6 June 2005
DAILY REVIEW FROM TATARSTANDespite Positive Developments In 2004 KamAZ Debts Remain A Major Issue
KamAZ General Director Sergei Kogogin told a shareholder's meeting on 3 June that despite the automotive giant's generally successful year in 2004, its 6.7 billion ruble ($240 million) debt remains a major problem, RFE/RL's Kazan bureau reported. Shareholders reportedly agreed with Kogogin's proposal to use the money intended for paying dividends instead for enriching the company's stabilization fund.
Tatar Prime Minister Rustam Minnikhanov, who attended the event, said he had appealed to the Russian government to assist in restructuring KamAZ's debts. Meanwhile, the Rosoboroneksport state arms exporting company is discussing the possible launch of a KamAZ truck assembly line in cooperation with ATA Corporation, India's major automotive producer, Tatar media reported.
Moscow Endorses $125 Million Loan For Kazan
Russia's Ministry of Finance and the World Bank signed an agreement on a $125 million loan for the development of Tatarstan's capital, Kazan, on 3 June, RFE/RL's Kazan bureau reported.
The 17-year loan will reportedly allow Kazan, celebrating its millennium anniversary this year, to conduct comprehensive municipal reforms. The hope is that the reforms result in the development of local self-government and the city economy.
Prior to the signing, Kazan Mayor Kamil Iskhakov suggested using the loan for a number of construction projects, but the bank insisted that funds be used solely for reform programs.
Compiled by Iskender Nurmi
DAILY REVIEW FROM BASHKORTOSTANBashkir Printing House Director Fined In Fake Ballots Case
Ufa's Kirov Raion court ruled on 3 June that Marat Valeev, the director of a printing house owned by the Bashkir presidential administration, is responsible for the illegal printing of extra voting ballots for the December 2003 presidential elections in the republic, an RFE/RL Ufa correspondent reported the same day. The court sentenced Valeev to pay a fine amounting to his annual salary.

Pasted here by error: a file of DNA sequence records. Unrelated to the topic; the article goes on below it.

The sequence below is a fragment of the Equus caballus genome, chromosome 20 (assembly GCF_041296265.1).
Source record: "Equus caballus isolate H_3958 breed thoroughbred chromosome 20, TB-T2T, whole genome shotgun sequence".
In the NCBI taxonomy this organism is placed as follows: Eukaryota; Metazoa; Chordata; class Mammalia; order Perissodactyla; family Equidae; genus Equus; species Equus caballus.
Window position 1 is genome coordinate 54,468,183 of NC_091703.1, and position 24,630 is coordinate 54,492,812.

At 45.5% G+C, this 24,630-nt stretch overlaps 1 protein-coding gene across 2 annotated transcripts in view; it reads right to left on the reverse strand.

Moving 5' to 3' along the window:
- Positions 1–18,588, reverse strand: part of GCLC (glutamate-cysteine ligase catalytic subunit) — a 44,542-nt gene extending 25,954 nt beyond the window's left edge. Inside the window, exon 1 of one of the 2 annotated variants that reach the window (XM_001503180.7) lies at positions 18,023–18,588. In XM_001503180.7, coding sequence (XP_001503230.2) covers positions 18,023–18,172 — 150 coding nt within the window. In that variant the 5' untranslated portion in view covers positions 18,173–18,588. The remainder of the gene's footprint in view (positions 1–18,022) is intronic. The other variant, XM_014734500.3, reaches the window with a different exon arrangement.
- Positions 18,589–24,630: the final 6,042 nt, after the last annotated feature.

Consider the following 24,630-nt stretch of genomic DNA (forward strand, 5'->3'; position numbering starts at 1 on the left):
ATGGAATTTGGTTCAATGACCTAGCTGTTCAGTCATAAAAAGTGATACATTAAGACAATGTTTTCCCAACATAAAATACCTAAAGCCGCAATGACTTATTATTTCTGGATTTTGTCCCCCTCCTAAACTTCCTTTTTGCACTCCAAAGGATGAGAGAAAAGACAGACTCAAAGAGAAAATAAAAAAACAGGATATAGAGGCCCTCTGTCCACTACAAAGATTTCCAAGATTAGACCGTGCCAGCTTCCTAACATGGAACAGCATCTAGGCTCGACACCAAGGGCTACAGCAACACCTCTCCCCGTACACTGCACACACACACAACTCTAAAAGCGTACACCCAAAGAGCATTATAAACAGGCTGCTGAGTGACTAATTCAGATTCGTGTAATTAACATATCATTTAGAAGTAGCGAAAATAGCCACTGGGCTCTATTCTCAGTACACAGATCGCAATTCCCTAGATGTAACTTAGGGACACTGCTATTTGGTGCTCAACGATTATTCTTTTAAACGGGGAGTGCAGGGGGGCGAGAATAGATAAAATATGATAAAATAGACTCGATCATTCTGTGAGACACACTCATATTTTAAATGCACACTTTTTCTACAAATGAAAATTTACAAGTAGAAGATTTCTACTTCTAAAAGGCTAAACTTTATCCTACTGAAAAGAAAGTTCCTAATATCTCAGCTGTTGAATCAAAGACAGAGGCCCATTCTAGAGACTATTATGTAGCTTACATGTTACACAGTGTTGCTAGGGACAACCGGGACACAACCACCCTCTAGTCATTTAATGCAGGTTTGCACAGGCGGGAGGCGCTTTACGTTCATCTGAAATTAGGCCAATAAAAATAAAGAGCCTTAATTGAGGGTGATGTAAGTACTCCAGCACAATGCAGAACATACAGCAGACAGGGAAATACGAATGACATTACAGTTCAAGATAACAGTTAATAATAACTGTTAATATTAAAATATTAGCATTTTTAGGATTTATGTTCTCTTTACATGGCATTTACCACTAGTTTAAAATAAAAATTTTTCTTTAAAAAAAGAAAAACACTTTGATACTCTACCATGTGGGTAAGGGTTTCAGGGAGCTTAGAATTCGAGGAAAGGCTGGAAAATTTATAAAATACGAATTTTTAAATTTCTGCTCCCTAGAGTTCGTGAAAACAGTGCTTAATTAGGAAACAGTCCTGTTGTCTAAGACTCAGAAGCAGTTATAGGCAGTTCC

During the December 2003 Bashkir campaign, opponents of incumbent Murtaza Rakhimov and a number of journalists had located the printing house, but were prevented from entering the building where it is located by police called to the scene. The police reportedly blocked off the printing house, which allowed time for its employees to burn most of the fake ballots before anyone entered the building. Valeev told the court that he was forced to print the ballots after threats against the personal safety of his family, although the investigation reportedly failed to identify the suspects.
Activist Denies Paying For Protests
Professor Mejit Khujin, deputy chairman of Bashkortostan's Tatar public organizations, told an RFE/RL Ufa correspondent on 3 June that he considered the recent accusation by the Party of Pensioners that he had promised to pay them money for taking part in street protests a "provocation."
A number of Party of Pensioners members have complained to the Bashkir Interior Ministry, which then invited Khujin to comment on the issue. Khujin insisted that the complaint was a continuation of the campaign by Bashkir authorities to discredit the republic's opposition.
Bashkortostan's Tatar Congress Still Unwelcome In Republic
Ramil Bignov, chairman of the Tatar public organizations union in Bashkortostan, told an RFE/RL Ufa correspondent on 3 June that republican authorities have so far not responded to the appeals of those organizing the congress of Bashkortostan's Tatars slated to 22 June. Bignov's organization is running the preparations for the congress, the first half of which was held in November 2004 in Moscow, due to the strong pressure of Bashkir government on the Tatar rights movement.
Compiled by Iskender Nurmi